It was also deeply, deeply disappointing that the contest (even the non-lightning component) gave extra points to teams that submitted things early. There are remarkably few consistent rules for ICFP, but I’d always thought that one of the rules was that teams would be judged on what they submit by the deadline at noon GMT on Monday, not by what they did to get there. This was exactly the opposite. If I’d had the best possible solution to every car in the system at 11:50 am GMT on Monday, it would have counted for almost nothing. In this case, my team was not really planning on beginning seriously until Saturday (in U.S. time, so late Saturday in GMT); but after reading the problem description, we scrambled a bit to try to get some kind of an earlier effort in place. This led to a few miscommunications. Some team members missed the chance to be part of the circuit experimentation at all. Some got discouraged and did not come back for the rest of the weekend, and there were really only two of us – me and my brother – for most of the competition. I do wish that could have been avoided.
Ultimately, though, I’m guessing the thing that will stick in everyone’s mind is that this year’s ICFP contest was the one where ICFP was about incomplete task descriptions and guesswork. Unfortunately, I was a bit charitable in describing the task above. That’s what I very much wish that the task had looked like. Instead, there were a lot of extraneous things in there:
you guessed it, we won’t tell you more about the encoding here, so you just have to make some educated guesses, based on the error messages of the stream parser on our server.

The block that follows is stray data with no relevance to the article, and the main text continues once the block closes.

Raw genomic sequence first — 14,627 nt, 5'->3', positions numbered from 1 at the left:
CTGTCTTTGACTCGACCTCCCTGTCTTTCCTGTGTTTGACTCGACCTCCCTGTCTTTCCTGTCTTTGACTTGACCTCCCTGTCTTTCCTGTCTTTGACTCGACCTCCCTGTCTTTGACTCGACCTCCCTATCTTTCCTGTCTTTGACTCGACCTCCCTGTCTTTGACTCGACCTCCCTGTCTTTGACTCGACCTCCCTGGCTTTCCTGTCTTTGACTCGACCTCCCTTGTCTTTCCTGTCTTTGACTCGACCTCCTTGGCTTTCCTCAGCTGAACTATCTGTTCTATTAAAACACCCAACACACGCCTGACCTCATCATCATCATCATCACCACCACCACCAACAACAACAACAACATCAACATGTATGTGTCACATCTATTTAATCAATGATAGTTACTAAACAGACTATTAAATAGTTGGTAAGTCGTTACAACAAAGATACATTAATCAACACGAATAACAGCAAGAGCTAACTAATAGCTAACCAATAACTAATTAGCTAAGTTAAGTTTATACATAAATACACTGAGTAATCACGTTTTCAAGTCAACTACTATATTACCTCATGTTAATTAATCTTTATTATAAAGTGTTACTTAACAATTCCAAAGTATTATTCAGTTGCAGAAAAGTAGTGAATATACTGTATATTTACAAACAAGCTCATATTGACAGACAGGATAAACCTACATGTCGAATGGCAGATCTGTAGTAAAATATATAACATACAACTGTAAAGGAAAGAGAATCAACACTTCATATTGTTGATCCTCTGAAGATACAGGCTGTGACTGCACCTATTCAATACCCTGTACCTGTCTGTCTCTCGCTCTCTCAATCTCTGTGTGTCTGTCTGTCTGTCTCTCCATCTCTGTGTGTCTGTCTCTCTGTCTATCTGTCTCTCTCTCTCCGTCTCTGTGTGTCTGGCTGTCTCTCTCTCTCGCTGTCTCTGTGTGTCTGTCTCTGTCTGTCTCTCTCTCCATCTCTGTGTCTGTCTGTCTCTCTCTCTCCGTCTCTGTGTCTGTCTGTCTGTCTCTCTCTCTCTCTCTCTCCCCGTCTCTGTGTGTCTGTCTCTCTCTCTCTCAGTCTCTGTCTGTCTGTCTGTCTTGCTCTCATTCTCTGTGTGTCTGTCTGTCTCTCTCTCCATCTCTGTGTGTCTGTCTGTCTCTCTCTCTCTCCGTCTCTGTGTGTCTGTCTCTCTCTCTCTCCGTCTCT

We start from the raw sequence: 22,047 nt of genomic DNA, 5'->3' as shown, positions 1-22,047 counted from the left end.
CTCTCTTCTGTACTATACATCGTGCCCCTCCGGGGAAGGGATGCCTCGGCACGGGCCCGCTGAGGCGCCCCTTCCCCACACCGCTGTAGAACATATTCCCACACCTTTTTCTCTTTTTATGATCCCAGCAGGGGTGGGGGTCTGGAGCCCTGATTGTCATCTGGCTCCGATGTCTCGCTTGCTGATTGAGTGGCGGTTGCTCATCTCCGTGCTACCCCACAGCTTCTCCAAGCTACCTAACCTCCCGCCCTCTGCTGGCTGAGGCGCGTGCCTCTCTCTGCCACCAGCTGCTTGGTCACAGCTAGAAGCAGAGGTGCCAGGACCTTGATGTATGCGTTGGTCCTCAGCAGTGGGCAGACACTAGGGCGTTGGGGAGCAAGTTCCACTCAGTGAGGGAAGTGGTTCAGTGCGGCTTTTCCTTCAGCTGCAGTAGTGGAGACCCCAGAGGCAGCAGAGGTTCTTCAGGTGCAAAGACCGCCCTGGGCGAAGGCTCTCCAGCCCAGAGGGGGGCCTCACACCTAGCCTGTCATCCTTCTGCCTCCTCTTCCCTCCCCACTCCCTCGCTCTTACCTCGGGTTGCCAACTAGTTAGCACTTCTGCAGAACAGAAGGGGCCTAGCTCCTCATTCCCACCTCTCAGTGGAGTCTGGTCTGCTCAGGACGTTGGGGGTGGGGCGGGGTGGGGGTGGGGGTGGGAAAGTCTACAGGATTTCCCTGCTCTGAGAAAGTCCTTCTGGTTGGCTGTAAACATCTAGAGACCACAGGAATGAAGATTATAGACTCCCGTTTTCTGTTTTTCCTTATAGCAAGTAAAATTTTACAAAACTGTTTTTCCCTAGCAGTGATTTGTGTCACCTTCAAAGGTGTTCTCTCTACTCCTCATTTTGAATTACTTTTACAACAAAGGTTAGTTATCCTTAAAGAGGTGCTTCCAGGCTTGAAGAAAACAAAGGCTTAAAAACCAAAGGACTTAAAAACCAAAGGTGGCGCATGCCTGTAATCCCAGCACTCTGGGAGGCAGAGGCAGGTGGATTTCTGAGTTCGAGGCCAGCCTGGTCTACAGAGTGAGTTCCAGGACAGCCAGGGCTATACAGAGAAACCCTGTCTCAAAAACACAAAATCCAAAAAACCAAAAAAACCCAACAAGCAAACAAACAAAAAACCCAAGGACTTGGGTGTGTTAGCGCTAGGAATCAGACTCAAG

You guessed it, we do not give the semantics of the gates here, and neither the syntax of circuits. Instead, we refer to an example…
and on the contest organizers’ blog
The circuit design, and the ternary coding, were really there just for the fun of obfuscation.
(My note: there was a huge difference between circuit design, which was an interesting problem, and ternary coding, which was arbitrary and capricious.) It’s difficult to understand why this year’s contest organizers felt the need to hide them behind a bunch of stuff that was: (a) not programming related at all, (b) very arbitrary, and (c) frankly, a bit petty.
By not programming related, I mean that I was unable to see any way to approach the obfuscation bits as a programming problem. Judging from conversation on IRC and with other people, I don’t think most people did. Instead, people spent hours and hours staring at various examples trying to make some sense of it. I did talk to one person that thought it was fun…. and dozens who found the weekend among the more unpleasant in recent memory. Our team finally gave up because we were sick of it. Here’s the blog of another team that did the same. I imagine we’re not the only ones.
By arbitrary, I mean that when we did make progress, it wasn’t because there was some underlying neat organization we discovered in a flash of intuition. It was because we discovered yet another of the ad hoc rules that were used for the encoding. Each one was ultimately uninteresting; just allowed us to get one step closer to understanding a few more streams.
By petty, (and yes, I realize it’s a loaded word, but I can’t help but think it’s appropriate here), I mean that it’s difficult to see the encoding as being anything other than outright hostility toward those participating in the contest. I’ve admired previous years’ ICFP problems for being elegant. They presented hard problems, but those problems were hard for deep reasons. Contest organizers have posed the problems, and then tried to be as helpful as they could in describing them clearly and getting people to the point where they can tackle the hard problems. This year was, to say the least, very different. We never even tried the core problems, because, like I think the great majority of other teams, we never figured out what ternary encodings were about.
I’m not sure if I’ll organize another ICFP team in future years. If I do, it’s my sincere hope that the tasks don’t turn out to be like this one.